How do I get to go to one of these fancy-schmancy extra-cost ethnically focused chain grocers?
Avanza Supermarkets puts its groceries on sale, but then charges customers 10 percent extra when they get to the cash register, virtually wiping out some of the sale prices. It’s a new pricing program that the company, Nash Finch based in Minneapolis, began in its stores in Colorado.
Most shoppers do not notice that the extra charge has been added to their bills until they look carefully at their receipts.
“I don’t usually read the fine print, I just look to see what the sales are,” said Antoinette Garcia of Denver. “I don’t think that’s fair. They should let somebody know before they do that.”
When shoppers and 9Wants to Know asked store employees to explain the new pricing program, the store clerks and managers seemed confused.
“This is for taxes in Mexico and we think that people would feel better if they are charged for taxes as if they were in Mexico,” one worker said.
I always suspected that the main assimilatory issue new immigrants to our country face is not paying the same taxes they did in their homeland. If you have an immigrant presence in your community, most stores will simply take minor patronizing steps to accommodate them – moving tortillas to the end of the aisle, having a special Eid section, ordering up some extra bratwursts every October. But somehow I doubt that Avanza serves its German customers by adding that country’s VAT to their bill, a move which would finally allow our Brüder and Schwestern to feel at home in this alien land.
The Nash Finch stores Avanza, Food Bonanza and Wholesale Food Outlets add the 10 percent charge to food at the register and specialize in serving Hispanics, according to store workers.
However, the Nash Finch stores Sun Mart Foods, Econo Foods, Family Fresh Market, Pick N Save and Prairie Market stores do not charge extra at the register and do not cater to Hispanics, according to the store workers.
“It’s an injustice. They’re targeting the people who can least afford it,” said Susana Herrera after learning Nash Finch only charges the fee in stores that have specialty Hispanic foods.
“I feel if this were happening in King Soopers, at Target, at Walmart, there would be an outrage. People wouldn’t put up with it,” said Herrera. “But because the Spanish-speaking community mainly feel that they don’t have a voice, they’re afraid to make noise and they don’t say anything. And I think they know that.”
This is a practice about which I can find absolutely nothing wrong. It is the very basis of capitalism to pick out customers based on their ethnic background and charge them different prices based on whether or not they like their loose meat between processed bread, corn tortillas, pita, or, as I heard about the Obamas at the McCain rally I went to yesterday, pieces of fried baby. What’s the store’s official explanation for what’s a blatantly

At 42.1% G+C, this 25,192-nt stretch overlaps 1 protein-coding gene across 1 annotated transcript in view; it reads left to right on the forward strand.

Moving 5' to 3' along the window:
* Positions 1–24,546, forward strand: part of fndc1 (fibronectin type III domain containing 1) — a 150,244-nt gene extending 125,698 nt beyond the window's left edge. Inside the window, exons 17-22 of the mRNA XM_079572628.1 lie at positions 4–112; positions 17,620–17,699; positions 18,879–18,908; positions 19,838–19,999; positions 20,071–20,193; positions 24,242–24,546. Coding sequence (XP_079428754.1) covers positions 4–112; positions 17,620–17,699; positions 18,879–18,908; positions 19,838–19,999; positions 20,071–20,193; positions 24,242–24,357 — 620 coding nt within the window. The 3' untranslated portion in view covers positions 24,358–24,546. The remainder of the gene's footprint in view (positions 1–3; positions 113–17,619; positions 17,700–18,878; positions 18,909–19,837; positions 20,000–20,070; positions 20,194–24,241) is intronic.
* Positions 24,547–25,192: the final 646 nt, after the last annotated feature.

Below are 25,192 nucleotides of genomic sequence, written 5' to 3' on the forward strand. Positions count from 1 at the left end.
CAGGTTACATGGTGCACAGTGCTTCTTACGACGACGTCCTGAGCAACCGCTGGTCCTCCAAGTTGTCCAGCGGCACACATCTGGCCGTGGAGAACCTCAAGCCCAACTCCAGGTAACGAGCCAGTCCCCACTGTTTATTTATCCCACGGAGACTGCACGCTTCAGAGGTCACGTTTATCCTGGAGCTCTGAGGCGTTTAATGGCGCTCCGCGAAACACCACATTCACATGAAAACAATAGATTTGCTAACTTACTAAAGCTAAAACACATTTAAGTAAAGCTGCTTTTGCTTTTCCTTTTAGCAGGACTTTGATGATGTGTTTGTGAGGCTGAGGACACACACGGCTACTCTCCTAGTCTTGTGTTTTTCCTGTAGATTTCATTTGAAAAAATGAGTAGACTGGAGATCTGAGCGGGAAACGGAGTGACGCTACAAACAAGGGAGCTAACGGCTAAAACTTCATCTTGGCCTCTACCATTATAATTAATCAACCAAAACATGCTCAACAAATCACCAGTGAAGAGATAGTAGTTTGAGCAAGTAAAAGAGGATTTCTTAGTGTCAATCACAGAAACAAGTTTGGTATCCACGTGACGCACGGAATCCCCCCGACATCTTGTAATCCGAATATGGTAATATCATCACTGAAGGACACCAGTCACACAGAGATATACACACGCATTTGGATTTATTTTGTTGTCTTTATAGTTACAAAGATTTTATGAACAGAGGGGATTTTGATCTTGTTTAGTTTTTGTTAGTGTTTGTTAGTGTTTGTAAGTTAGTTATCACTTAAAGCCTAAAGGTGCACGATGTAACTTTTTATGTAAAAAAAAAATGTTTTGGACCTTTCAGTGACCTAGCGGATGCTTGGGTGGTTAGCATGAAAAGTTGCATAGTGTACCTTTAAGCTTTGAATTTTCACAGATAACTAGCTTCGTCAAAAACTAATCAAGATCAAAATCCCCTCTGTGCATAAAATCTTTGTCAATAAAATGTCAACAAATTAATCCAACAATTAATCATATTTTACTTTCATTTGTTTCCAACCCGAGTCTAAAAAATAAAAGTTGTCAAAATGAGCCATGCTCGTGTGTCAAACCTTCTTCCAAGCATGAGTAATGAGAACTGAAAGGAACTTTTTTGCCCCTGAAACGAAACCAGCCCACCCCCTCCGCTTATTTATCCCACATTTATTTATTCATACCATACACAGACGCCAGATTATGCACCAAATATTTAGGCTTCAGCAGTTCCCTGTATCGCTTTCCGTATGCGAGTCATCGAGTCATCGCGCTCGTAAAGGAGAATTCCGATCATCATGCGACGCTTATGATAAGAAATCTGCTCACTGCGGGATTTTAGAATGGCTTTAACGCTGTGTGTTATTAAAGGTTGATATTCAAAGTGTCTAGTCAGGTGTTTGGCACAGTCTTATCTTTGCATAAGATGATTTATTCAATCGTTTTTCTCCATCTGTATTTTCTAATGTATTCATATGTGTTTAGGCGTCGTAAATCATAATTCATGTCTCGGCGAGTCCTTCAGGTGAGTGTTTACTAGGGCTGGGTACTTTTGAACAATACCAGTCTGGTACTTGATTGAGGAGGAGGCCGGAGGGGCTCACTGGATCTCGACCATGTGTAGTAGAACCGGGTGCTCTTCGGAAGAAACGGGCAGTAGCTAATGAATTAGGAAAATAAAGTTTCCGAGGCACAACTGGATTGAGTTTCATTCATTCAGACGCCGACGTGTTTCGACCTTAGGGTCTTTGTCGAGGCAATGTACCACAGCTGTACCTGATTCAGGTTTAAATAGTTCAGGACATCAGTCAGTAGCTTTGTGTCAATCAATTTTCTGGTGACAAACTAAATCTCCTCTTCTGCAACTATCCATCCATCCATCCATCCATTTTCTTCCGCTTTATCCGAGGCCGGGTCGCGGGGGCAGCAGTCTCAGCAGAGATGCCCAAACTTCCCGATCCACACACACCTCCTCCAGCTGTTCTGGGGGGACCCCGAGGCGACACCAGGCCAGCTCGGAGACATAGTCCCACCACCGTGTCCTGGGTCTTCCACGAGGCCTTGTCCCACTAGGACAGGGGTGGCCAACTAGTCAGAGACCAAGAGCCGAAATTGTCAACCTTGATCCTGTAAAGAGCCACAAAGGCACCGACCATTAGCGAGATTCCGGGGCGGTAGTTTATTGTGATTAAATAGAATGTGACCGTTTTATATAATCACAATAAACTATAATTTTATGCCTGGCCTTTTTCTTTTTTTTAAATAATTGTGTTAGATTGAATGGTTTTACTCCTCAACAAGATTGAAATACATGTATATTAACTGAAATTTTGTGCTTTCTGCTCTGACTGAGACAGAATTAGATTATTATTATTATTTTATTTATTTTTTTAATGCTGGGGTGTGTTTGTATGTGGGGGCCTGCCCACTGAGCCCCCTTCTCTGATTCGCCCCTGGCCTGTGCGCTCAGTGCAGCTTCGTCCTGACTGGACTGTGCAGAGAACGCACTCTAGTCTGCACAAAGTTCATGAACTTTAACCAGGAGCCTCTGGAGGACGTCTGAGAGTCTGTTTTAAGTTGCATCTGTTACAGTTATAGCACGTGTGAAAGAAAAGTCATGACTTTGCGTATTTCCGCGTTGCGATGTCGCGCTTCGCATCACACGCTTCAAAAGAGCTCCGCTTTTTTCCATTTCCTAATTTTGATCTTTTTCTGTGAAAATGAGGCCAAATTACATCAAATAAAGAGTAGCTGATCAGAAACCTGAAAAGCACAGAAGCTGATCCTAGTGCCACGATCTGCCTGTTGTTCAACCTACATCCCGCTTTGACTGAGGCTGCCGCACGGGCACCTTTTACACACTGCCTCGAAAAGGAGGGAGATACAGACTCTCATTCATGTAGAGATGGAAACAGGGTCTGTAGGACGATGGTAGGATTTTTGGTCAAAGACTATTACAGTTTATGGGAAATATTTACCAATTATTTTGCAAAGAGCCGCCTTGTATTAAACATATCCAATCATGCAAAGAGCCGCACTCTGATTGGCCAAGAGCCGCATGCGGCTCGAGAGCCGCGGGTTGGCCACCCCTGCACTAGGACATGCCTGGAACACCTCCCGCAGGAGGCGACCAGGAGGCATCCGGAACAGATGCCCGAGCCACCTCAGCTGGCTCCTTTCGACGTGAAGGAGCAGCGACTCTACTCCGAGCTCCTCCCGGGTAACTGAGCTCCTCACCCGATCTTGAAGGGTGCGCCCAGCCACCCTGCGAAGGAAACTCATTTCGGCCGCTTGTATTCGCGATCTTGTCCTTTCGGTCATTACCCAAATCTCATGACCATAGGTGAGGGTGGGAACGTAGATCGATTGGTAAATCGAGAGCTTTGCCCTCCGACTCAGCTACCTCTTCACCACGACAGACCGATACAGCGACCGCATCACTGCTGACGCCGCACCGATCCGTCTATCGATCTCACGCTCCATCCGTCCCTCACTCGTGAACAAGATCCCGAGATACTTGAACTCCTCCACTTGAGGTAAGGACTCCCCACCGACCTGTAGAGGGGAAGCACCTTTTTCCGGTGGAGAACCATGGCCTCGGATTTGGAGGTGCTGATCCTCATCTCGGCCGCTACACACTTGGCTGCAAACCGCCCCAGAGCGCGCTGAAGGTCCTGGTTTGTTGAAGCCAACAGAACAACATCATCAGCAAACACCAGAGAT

racist awesome policy?
In a statement to 9NEWS, Nash Finch denied that it’s targeting Hispanic shoppers with the 10-percent fee.
“The ‘shelf-plus’ pricing program is only used in certain store formats. These stores tend to be located where consumers are more price-conscious, as compared to our more conventional supermarkets,” said Brian Numainville, Public Relations for Nash Finch Company. “The pricing policy is explained, not just in English, but also in Spanish, so that no customer is caught unaware at the cash register.”
The stores do advertise that they are going to add a 10 percent fee in signs posted across the store, on the store shelves below the price of a food item on the store shelf and in flyers and circulars. However, the wording is confusing to many. For example, the flyers read, “A great way to save – Plus 10 % at the Register.”
The big question here is why you would consider adding ten percent to the cost of the bill “a great way to save”. Does it go up to 15% during holidays? Half coupon Mondays? Can I get some extra gristle in my meat if I seem Latino enough? All I ever get when I go to the grocery store is a free bottle of grape soda for every four packages of Swisher Sweets I buy.
Colorado’s investigating this practice, which Nash Finch says that it can’t do away with:
Nash Finch could just raise its prices by 10 percent but stands by its policy of tacking on the extra fee at the register.
“Given the need to attract and retain customers, our stores cannot afford to alienate its customers by charging unexplained fees or unanticipated mark-ups. Our pricing is attracting customers, rather than losing them, demonstrating that the pricing policy is in fact fair, obvious and well-understood by shoppers,” said Numainville of Nash Finch.
I congratulate Nash Finch’s spokesperson for creating a justification that destroys itself. In order to keep customers who are paying an unexplained and unanticipated surcharge, they must prevent customers from knowing that they’re doing so lest they think that they’re paying an unexplained or unanticipated surcharge. And the fact that they’re choosing to shop at a store where they’re being unknowingly charged a higher price than what’s on the shelf in fact proves that they shouldn’t be charged the surcharge that they must be charged to continue the success.